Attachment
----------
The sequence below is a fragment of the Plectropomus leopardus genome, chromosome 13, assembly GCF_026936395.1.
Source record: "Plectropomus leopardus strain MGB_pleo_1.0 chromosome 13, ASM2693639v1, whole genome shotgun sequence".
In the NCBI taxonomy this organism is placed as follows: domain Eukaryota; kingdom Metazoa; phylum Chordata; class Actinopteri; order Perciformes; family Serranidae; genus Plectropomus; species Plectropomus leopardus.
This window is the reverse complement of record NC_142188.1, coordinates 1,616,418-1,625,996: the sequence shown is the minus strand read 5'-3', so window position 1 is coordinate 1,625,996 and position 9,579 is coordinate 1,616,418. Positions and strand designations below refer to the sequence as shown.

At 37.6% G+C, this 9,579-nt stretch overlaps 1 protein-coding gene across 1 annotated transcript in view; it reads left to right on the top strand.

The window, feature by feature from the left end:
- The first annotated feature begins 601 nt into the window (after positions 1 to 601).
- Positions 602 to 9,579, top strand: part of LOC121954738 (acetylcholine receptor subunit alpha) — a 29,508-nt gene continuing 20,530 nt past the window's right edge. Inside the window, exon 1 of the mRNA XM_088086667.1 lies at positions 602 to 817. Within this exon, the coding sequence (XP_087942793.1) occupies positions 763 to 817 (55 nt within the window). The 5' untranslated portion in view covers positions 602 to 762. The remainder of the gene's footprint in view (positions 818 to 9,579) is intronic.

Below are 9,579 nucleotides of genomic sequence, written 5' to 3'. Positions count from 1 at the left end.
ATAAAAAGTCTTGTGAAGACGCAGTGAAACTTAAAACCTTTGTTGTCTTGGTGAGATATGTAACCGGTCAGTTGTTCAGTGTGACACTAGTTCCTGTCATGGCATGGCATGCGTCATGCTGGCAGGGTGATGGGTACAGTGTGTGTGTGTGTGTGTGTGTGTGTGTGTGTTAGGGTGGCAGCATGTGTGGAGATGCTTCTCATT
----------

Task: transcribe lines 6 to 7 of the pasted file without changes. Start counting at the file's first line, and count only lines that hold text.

The window, feature by feature from the left end:
- The first annotated feature begins 601 nt into the window (after positions 1 to 601).